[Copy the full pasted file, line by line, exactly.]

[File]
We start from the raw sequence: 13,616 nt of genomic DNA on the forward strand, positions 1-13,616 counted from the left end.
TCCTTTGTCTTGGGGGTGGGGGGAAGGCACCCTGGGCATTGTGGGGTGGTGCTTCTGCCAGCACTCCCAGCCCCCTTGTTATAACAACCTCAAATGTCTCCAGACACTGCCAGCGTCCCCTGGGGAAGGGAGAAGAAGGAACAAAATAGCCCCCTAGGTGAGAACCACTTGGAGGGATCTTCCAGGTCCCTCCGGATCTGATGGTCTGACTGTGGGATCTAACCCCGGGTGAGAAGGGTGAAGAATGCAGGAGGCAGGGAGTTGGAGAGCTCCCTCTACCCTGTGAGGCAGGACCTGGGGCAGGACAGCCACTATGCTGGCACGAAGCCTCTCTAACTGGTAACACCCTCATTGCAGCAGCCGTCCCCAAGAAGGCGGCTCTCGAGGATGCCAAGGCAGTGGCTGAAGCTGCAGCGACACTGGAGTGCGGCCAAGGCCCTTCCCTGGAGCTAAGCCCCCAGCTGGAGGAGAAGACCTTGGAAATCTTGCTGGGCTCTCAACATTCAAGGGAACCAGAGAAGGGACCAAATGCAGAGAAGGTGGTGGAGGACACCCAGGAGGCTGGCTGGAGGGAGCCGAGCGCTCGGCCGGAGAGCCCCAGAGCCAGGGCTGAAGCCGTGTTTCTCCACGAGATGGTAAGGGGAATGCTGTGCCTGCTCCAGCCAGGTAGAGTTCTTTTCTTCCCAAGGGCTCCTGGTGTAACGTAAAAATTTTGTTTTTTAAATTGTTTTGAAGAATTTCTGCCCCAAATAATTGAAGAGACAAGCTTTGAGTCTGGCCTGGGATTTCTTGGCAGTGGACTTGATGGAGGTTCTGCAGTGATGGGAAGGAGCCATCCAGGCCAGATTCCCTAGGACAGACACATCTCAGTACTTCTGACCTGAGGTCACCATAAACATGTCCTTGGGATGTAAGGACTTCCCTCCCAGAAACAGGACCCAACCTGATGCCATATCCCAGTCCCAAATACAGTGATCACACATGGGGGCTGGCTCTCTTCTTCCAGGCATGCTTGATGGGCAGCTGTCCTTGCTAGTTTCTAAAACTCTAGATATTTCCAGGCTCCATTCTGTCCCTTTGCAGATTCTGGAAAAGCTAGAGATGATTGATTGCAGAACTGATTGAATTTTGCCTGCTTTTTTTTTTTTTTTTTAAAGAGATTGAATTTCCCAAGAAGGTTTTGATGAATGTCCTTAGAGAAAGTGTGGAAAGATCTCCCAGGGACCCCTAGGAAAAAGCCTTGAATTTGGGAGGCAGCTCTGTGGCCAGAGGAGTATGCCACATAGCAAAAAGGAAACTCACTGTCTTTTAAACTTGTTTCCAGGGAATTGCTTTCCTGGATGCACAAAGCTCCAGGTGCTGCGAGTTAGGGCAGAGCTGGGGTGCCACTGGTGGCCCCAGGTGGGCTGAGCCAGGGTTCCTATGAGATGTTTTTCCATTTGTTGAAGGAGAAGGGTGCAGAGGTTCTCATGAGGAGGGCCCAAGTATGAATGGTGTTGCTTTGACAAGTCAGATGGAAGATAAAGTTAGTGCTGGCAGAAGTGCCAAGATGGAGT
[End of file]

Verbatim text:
We start from the raw sequence: 13,616 nt of genomic DNA on the forward strand, positions 1-13,616 counted from the left end.
TCCTTTGTCTTGGGGGTGGGGGGAAGGCACCCTGGGCATTGTGGGGTGGTGCTTCTGCCAGCACTCCCAGCCCCCTTGTTATAACAACCTCAAATGTCTCCAGACACTGCCAGCGTCCCCTGGGGAAGGGAGAAGAAGGAACAAAATAGCCCCCTAGGTGAGAACCACTTGGAGGGATCTTCCAGGTCCCTCCGGATCTGATGGTCTGACTGTGGGATCTAACCCCGGGTGAGAAGGGTGAAGAATGCAGGAGGCAGGGAGTTGGAGAGCTCCCTCTACCCTGTGAGGCAGGACCTGGGGCAGGACAGCCACTATGCTGGCACGAAGCCTCTCTAACTGGTAACACCCTCATTGCAGCAGCCGTCCCCAAGAAGGCGGCTCTCGAGGATGCCAAGGCAGTGGCTGAAGCTGCAGCGACACTGGAGTGCGGCCAAGGCCCTTCCCTGGAGCTAAGCCCCCAGCTGGAGGAGAAGACCTTGGAAATCTTGCTGGGCTCTCAACATTCAAGGGAACCAGAGAAGGGACCAAATGCAGAGAAGGTGGTGGAGGACACCCAGGAGGCTGGCTGGAGGGAGCCGAGCGCTCGGCCGGAGAGCCCCAGAGCCAGGGCTGAAGCCGTGTTTCTCCACGAGATGGTAAGGGGAATGCTGTGCCTGCTCCAGCCAGGTAGAGTTCTTTTCTTCCCAAGGGCTCCTGGTGTAACGTAAAAATTTTGTTTTTTAAATTGTTTTGAAGAATTTCTGCCCCAAATAATTGAAGAGACAAGCTTTGAGTCTGGCCTGGGATTTCTTGGCAGTGGACTTGATGGAGGTTCTGCAGTGATGGGAAGGAGCCATCCAGGCCAGATTCCCTAGGACAGACACATCTCAGTACTTCTGACCTGAGGTCACCATAAACATGTCCTTGGGATGTAAGGACTTCCCTCCCAGAAACAGGACCCAACCTGATGCCATATCCCAGTCCCAAATACAGTGATCACACATGGGGGCTGGCTCTCTTCTTCCAGGCATGCTTGATGGGCAGCTGTCCTTGCTAGTTTCTAAAACTCTAGATATTTCCAGGCTCCATTCTGTCCCTTTGCAGATTCTGGAAAAGCTAGAGATGATTGATTGCAGAACTGATTGAATTTTGCCTGCTTTTTTTTTTTTTTTTTAAAGAGATTGAATTTCCCAAGAAGGTTTTGATGAATGTCCTTAGAGAAAGTGTGGAAAGATCTCCCAGGGACCCCTAGGAAAAAGCCTTGAATTTGGGAGGCAGCTCTGTGGCCAGAGGAGTATGCCACATAGCAAAAAGGAAACTCACTGTCTTTTAAACTTGTTTCCAGGGAATTGCTTTCCTGGATGCACAAAGCTCCAGGTGCTGCGAGTTAGGGCAGAGCTGGGGTGCCACTGGTGGCCCCAGGTGGGCTGAGCCAGGGTTCCTATGAGATGTTTTTCCATTTGTTGAAGGAGAAGGGTGCAGAGGTTCTCATGAGGAGGGCCCAAGTATGAATGGTGTTGCTTTGACAAGTCAGATGGAAGATAAAGTTAGTGCTGGCAGAAGTGCCAAGATGGAGT